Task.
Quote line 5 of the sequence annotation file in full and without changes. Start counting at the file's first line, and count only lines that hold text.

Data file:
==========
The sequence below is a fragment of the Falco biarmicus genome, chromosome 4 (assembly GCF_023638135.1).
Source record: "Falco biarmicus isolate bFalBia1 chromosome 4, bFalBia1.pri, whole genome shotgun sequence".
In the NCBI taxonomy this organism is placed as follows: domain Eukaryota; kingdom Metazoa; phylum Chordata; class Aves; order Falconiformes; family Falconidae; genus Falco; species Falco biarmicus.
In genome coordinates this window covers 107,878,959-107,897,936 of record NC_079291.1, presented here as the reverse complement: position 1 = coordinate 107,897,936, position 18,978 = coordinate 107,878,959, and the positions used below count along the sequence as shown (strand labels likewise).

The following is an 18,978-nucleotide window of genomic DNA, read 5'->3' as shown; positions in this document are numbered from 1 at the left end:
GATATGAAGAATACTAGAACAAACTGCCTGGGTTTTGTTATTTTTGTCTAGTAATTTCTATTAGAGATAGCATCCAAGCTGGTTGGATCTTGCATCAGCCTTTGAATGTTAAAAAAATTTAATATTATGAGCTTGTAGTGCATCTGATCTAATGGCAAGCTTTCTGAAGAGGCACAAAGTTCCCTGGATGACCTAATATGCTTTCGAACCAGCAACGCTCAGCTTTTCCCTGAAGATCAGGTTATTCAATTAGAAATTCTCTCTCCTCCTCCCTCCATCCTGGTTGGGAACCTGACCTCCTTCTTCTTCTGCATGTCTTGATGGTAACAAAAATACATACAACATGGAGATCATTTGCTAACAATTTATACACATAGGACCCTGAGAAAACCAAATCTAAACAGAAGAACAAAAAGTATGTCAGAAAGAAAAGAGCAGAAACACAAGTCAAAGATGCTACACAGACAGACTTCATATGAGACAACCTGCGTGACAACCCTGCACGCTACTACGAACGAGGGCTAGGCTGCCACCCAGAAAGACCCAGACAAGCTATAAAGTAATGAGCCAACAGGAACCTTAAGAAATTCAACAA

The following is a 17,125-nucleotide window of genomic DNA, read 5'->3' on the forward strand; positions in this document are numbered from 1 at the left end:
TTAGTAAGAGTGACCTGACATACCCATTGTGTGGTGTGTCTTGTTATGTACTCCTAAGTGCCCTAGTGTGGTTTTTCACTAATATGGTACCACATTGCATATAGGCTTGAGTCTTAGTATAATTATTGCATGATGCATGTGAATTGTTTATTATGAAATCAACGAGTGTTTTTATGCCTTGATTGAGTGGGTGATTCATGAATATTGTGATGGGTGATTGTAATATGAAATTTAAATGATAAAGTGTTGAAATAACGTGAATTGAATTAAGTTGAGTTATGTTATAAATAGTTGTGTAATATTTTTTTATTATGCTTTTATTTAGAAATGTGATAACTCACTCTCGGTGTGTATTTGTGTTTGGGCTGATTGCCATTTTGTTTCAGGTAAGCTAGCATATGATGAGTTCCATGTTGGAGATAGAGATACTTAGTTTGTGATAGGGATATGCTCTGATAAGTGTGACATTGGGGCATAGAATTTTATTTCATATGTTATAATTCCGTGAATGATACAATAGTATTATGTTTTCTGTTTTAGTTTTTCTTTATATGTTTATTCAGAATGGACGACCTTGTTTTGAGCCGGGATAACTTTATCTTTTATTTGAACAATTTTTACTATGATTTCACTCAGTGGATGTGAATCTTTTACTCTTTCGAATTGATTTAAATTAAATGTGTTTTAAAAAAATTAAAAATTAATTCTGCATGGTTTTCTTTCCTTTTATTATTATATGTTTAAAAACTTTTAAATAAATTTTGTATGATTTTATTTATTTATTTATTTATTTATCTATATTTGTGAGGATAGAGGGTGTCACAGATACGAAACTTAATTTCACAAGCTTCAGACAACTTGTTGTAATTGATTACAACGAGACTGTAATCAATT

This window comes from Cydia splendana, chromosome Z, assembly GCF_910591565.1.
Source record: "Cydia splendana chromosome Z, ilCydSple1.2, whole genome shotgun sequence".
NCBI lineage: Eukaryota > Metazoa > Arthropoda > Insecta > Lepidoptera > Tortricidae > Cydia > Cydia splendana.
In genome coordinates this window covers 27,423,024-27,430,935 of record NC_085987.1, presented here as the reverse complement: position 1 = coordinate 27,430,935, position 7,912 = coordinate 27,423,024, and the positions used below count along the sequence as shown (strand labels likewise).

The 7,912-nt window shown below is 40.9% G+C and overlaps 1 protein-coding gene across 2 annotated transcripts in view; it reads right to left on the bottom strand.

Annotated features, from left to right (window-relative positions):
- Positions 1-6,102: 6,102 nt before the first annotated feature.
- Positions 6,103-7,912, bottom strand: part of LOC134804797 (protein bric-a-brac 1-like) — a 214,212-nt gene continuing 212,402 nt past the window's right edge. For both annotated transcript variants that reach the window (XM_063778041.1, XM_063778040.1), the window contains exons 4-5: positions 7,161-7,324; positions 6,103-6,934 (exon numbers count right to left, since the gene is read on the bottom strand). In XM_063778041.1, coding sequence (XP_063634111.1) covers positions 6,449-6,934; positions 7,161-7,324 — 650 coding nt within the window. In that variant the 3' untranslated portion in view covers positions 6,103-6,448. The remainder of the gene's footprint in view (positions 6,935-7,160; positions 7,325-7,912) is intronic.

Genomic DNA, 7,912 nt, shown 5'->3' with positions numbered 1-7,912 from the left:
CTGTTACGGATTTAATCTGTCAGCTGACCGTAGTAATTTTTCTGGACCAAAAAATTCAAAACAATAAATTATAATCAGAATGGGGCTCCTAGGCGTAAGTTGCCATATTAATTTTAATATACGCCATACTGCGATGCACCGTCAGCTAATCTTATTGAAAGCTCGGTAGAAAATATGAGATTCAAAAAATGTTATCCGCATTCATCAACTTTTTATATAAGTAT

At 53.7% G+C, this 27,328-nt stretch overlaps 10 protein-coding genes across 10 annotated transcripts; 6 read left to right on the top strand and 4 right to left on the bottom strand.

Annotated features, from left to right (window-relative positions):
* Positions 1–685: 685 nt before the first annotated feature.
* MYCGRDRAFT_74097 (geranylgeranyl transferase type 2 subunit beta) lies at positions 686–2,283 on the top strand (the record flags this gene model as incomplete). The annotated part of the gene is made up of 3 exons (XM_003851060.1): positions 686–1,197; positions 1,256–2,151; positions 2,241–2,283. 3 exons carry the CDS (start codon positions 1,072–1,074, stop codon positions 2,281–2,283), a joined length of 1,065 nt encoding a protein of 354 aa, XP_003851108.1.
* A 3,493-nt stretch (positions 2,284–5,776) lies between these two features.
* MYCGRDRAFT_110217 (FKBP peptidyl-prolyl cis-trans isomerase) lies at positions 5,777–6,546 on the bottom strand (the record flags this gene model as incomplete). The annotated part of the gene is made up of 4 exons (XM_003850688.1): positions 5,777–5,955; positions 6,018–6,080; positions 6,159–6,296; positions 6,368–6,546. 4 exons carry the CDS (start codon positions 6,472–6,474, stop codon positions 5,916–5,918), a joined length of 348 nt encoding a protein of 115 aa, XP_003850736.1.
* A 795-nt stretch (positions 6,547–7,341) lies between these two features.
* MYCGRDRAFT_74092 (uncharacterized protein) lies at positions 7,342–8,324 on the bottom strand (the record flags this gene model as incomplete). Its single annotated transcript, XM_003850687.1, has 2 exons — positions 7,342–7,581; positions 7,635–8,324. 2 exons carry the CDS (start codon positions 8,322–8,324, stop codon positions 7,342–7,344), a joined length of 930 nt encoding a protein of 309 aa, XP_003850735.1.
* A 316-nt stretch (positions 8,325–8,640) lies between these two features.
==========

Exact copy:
The following is an 18,978-nucleotide window of genomic DNA, read 5'->3' as shown; positions in this document are numbered from 1 at the left end: